Give examples. There is no shame in saying that you are a work in progress. Hiring managers will hope that you are on a growth trajectory, because when you grow your employer can grow with you. People that feel that they have mastered every skill are hard to motivate. Give examples of what you want to work on next.

Don’t dwell on it. It is important that you do not get carried away with humility and self-deprecation. By all means, offer a compelling answer to this question, but don’t spend too long talking negatively about yourself. You may be a little too convincing. 

How not to answer, 'What is your weakness?'
How not to answer, 'What is your weakness?'

7 examples of strengths you can mention

When it comes to your ​​strengths & weaknesses, this is the easy part. You will likely be able to come up with a long list of strengths, but the trick for an interview lies in picking a strength that will assist you the most in your future role. 

Think about what qualities the hiring manager is looking for. Maybe even pick up on things that have been mentioned earlier in the interview. How can you build on what has been said without being too obvious? These seven strengths may well be at the forefront of your mind.

1. Adaptability

“Throughout my career, I've enjoyed taking on new challenges and adjusting to various work environments. In my previous role, our team underwent a significant reorganisation. I was assigned to a new project with unfamiliar tasks and tight deadlines. By embracing the change, quickly learning new skills, and collaborating effectively with my new team members, I was able to contribute to the project's success.”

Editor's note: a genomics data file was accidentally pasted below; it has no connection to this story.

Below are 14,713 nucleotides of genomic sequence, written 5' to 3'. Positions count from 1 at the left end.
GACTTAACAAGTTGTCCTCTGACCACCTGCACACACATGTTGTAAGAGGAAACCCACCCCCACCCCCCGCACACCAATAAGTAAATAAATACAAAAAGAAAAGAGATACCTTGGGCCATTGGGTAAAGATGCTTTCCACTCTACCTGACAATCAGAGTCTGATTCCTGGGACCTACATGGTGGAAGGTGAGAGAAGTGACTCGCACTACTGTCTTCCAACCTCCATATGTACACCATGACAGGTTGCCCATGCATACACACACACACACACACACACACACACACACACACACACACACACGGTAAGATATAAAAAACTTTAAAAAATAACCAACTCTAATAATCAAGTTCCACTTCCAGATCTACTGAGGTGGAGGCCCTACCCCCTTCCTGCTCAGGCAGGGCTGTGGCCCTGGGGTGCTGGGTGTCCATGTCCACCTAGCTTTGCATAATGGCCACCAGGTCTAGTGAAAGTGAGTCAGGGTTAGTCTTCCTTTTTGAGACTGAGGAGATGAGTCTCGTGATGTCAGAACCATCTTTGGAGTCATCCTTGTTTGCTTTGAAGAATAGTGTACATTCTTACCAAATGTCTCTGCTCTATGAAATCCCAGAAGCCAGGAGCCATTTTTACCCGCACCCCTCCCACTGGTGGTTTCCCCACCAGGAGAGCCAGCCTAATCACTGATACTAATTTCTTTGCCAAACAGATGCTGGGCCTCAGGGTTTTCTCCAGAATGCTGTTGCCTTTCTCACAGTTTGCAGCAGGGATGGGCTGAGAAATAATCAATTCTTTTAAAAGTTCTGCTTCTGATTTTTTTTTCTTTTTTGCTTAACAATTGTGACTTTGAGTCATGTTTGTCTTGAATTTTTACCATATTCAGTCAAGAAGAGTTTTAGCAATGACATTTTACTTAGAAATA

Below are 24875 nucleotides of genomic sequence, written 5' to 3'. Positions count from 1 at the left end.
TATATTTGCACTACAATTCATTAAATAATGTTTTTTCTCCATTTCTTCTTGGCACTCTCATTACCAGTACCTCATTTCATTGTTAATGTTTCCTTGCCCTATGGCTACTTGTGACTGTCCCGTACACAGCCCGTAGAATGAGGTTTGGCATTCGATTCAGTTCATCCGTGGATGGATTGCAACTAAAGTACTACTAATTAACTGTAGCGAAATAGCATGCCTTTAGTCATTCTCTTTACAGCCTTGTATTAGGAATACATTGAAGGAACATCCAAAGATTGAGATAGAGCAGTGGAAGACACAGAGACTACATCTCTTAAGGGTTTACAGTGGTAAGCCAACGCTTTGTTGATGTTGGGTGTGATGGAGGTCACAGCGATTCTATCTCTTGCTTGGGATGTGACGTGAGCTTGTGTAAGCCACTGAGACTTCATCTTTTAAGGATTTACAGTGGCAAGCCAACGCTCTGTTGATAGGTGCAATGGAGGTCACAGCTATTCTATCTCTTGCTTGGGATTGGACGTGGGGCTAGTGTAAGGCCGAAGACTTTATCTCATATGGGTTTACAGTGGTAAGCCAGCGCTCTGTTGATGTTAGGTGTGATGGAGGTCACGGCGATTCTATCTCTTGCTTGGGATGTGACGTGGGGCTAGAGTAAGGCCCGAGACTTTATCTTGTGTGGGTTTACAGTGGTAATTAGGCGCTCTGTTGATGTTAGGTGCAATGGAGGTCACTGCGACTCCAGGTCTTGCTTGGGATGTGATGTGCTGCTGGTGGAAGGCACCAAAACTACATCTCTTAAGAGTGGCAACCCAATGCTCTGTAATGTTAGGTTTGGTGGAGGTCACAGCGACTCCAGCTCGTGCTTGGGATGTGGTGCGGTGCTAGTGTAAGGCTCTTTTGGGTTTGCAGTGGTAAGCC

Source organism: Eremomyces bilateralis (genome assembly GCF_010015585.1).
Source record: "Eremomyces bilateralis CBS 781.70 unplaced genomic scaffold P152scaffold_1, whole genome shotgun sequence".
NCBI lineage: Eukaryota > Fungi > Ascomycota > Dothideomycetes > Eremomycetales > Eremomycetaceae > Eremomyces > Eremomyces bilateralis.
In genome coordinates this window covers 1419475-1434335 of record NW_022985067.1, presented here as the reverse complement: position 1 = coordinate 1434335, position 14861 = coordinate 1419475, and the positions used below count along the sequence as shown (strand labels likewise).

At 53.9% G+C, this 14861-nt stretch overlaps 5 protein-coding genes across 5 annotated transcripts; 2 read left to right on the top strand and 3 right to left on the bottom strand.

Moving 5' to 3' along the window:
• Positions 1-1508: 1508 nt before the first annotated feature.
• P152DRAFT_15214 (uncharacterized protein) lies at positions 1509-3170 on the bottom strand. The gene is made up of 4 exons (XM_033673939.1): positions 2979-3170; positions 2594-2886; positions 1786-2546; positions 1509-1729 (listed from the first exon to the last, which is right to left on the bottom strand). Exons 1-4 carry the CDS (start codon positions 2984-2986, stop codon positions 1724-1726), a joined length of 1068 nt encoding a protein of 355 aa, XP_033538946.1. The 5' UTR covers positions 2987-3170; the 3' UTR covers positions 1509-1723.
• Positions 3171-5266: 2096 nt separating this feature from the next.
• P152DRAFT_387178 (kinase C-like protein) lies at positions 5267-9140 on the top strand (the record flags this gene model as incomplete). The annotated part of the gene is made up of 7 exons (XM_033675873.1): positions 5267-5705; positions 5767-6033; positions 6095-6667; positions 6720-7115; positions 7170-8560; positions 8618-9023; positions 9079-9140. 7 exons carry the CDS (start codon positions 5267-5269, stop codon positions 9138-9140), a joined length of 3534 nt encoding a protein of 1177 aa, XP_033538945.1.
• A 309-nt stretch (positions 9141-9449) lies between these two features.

2. Collaboration

“In my previous role, I worked closely with colleagues from various departments, such as design, engineering, and quality control. By actively sharing knowledge, seeking input, and maintaining open communication channels, we identified potential issues and implemented improvements quickly. This collaborative approach led to a significant reduction in production delays and increased overall product quality.”

3. Initiative

“In my tenure as restaurant manager, I worked with our chef to develop new menu items that catered to various dietary preferences, such as vegan, gluten-free, and allergy-friendly options. After introducing these new dishes, we received positive feedback from guests, and our overall customer satisfaction increased. My proactive approach resulted in a 19% improvement in our customer satisfaction rating.”

4. Creativity

“I noticed that our patients' medication uptake was lower than desired, particularly among the elderly. I came up with the idea of using colour-coded pill organisers and personalised visual aids. By implementing this innovative solution, we were able to simplify the medication process for patients and significantly improve uptake.”

5. Conflict resolution

“In my previous financial analyst role, two team members had a disagreement over the best approach to a client's investment strategy. I mediated the conflict, encouraging open communication and active listening. By guiding them through a structured problem-solving process, we identified a mutually agreeable solution that combined the strengths of both perspectives.”

6. Analytical skills